Bainbridge Island Japanese American Community

Reactions back at school – Yae Yoshihara (OH0033)


You know, the weather was just like this, that day. It was a Sunday and I had arranged with my friend Sally to go bike riding that afternoon and to go to Toshi Yukawa’s house, which was further, what, a couple of miles further. So I met Sally at this particular corner and as we met and we were gonna go on to Toshi’s place, these people that lived right there says, “Oh, the neighbors are at war.” And I thought, “Neighbors?” Our neighbors were Mikamis and we didn’t have any problem.

So we let it go at that and we went on and went to Toshi’s, rode the bike. Then eventually came home. I came home and I told my sisters and brother that, “This is what those people said.” So they put on the radio and hear this news about the Pearl Harbor. So all afternoon and evening, that’s all we heard, the news and how Japan was advancing. It had gone into Thailand and all that. We didn’t know what all that meant. The next day was Monday.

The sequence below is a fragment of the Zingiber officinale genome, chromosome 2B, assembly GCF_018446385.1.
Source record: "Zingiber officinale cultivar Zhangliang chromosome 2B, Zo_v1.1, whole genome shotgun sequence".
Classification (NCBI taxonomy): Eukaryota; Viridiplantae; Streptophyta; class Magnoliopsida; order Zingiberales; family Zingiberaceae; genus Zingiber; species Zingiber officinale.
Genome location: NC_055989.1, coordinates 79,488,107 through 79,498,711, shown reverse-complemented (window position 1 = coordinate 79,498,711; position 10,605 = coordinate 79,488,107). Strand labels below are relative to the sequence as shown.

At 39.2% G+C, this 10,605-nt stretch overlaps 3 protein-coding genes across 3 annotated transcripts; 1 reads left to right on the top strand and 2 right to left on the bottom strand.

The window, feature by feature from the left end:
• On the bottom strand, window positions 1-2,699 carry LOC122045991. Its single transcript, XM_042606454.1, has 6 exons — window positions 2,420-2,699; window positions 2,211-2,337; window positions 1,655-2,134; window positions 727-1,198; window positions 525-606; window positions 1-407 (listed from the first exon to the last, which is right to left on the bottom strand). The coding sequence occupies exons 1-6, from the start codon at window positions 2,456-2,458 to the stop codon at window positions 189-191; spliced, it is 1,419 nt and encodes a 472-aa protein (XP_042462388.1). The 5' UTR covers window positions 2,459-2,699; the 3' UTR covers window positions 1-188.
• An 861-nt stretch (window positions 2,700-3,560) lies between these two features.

We had to go back to school. Well, you know, we felt different. No one had said anything to us, but simply because of who we were, we were very nervous. The teacher explained to the class that we were Americans. We didn’t have anything to do with the war. But, nevertheless, we felt a little uneasy. But as time went on, the students and the teachers were more accepting and we on our usual activities.

Video Interview — December 2006

Yae Yoshihara

Yaeko Sakai Yoshihara was 12 years old and in the 7th grade when she was evacuated. She was the youngest of six children. Her family had a strawberry farm before the war. When Yae was in camp she was part of a group of young seventh grade girls who played together nick–named the "7-Ups."